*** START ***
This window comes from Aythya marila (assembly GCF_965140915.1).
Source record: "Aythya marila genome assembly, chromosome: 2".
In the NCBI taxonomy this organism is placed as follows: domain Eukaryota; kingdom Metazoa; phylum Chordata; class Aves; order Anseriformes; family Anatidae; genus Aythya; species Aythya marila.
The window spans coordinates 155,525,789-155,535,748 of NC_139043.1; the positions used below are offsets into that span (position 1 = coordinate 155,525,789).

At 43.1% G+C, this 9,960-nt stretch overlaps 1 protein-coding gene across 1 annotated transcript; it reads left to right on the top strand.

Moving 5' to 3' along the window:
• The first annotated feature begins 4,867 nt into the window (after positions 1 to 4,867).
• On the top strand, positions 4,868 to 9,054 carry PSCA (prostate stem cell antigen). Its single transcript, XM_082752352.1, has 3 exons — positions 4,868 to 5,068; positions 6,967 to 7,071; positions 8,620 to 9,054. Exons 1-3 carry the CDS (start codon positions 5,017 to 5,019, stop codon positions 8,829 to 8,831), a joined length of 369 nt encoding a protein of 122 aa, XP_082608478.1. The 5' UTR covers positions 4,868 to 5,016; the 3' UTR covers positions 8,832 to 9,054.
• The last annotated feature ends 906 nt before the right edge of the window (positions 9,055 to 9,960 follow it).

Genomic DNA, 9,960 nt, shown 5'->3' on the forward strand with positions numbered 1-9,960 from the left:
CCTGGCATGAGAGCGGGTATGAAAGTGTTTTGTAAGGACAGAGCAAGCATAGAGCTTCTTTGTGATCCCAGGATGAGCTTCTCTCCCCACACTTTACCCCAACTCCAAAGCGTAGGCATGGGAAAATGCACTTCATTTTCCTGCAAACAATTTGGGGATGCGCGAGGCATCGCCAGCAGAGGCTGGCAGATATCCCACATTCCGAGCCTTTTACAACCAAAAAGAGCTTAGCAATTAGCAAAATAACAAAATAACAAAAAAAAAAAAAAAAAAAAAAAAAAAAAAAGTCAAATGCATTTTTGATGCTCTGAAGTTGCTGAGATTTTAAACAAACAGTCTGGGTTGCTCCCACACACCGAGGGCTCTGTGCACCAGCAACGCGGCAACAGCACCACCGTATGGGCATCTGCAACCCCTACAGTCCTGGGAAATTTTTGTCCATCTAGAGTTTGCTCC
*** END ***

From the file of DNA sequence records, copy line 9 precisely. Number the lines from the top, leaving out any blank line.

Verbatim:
• The last annotated feature ends 906 nt before the right edge of the window (positions 9,055 to 9,960 follow it).